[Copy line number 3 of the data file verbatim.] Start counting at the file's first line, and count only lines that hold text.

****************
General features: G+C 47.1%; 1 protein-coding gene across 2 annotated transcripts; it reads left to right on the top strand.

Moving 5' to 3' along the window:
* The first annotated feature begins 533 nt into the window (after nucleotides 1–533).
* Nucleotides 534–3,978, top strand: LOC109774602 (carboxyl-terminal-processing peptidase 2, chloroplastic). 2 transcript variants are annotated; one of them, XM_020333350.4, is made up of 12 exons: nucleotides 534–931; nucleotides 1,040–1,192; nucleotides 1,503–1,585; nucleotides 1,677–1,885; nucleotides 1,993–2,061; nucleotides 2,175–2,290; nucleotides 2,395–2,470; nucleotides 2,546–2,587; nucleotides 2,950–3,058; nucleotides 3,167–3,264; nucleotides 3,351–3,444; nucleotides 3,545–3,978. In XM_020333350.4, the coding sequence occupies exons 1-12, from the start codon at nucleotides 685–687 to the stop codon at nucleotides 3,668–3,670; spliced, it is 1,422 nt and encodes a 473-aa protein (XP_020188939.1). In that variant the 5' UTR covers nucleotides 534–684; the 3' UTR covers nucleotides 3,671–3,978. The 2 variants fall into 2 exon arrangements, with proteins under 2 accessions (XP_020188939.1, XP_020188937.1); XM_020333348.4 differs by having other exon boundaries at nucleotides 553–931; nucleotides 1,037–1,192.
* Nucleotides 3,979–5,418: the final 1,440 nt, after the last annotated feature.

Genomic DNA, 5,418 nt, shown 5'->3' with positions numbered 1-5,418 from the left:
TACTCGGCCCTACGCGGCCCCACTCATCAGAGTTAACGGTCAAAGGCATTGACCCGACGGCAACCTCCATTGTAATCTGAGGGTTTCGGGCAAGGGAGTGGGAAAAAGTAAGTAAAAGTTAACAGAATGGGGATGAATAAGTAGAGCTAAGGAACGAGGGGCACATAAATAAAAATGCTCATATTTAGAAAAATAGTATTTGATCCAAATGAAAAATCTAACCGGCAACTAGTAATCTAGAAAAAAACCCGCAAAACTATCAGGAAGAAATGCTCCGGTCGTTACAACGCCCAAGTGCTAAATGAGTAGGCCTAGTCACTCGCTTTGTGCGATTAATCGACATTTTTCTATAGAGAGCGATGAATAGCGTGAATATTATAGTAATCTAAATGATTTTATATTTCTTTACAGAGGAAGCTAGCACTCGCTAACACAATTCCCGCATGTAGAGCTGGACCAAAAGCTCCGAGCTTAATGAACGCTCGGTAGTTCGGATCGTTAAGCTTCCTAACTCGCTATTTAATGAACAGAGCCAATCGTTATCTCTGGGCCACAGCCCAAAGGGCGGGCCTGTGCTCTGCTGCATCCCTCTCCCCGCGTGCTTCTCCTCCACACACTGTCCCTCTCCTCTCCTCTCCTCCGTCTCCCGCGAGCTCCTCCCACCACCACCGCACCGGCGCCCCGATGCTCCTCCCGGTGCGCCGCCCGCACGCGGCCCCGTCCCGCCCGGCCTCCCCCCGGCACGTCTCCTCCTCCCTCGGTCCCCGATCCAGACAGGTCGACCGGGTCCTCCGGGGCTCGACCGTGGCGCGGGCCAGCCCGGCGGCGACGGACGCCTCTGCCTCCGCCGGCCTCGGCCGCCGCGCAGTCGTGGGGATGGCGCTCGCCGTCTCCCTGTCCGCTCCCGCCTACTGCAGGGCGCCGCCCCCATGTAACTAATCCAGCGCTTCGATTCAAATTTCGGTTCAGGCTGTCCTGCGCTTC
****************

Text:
* The first annotated feature begins 533 nt into the window (after nucleotides 1–533).